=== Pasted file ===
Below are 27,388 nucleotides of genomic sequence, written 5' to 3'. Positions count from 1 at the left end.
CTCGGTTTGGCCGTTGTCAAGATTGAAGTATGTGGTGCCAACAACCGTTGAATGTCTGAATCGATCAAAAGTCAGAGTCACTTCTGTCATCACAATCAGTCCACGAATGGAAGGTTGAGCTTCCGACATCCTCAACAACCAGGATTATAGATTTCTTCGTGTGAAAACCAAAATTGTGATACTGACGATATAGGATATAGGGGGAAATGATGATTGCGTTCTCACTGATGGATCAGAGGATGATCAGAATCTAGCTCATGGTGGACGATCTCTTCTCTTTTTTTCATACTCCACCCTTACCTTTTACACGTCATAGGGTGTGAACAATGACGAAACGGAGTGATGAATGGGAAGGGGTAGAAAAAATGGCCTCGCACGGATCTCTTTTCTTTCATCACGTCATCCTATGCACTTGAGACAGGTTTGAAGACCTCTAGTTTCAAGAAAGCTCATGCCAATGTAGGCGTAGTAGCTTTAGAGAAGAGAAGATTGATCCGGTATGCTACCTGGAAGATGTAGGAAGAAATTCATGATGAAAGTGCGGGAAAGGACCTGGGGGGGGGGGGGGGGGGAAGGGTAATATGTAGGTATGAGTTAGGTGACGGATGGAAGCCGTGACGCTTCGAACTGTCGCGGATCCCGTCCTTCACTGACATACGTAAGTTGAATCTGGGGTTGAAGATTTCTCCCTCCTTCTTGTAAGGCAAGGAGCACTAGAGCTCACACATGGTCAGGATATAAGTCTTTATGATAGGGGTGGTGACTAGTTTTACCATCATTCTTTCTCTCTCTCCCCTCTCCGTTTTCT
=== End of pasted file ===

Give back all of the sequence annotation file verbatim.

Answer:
Below are 27,388 nucleotides of genomic sequence, written 5' to 3'. Positions count from 1 at the left end.
CTCGGTTTGGCCGTTGTCAAGATTGAAGTATGTGGTGCCAACAACCGTTGAATGTCTGAATCGATCAAAAGTCAGAGTCACTTCTGTCATCACAATCAGTCCACGAATGGAAGGTTGAGCTTCCGACATCCTCAACAACCAGGATTATAGATTTCTTCGTGTGAAAACCAAAATTGTGATACTGACGATATAGGATATAGGGGGAAATGATGATTGCGTTCTCACTGATGGATCAGAGGATGATCAGAATCTAGCTCATGGTGGACGATCTCTTCTCTTTTTTTCATACTCCACCCTTACCTTTTACACGTCATAGGGTGTGAACAATGACGAAACGGAGTGATGAATGGGAAGGGGTAGAAAAAATGGCCTCGCACGGATCTCTTTTCTTTCATCACGTCATCCTATGCACTTGAGACAGGTTTGAAGACCTCTAGTTTCAAGAAAGCTCATGCCAATGTAGGCGTAGTAGCTTTAGAGAAGAGAAGATTGATCCGGTATGCTACCTGGAAGATGTAGGAAGAAATTCATGATGAAAGTGCGGGAAAGGACCTGGGGGGGGGGGGGGGGGGAAGGGTAATATGTAGGTATGAGTTAGGTGACGGATGGAAGCCGTGACGCTTCGAACTGTCGCGGATCCCGTCCTTCACTGACATACGTAAGTTGAATCTGGGGTTGAAGATTTCTCCCTCCTTCTTGTAAGGCAAGGAGCACTAGAGCTCACACATGGTCAGGATATAAGTCTTTATGATAGGGGTGGTGACTAGTTTTACCATCATTCTTTCTCTCTCTCCCCTCTCCGTTTTCT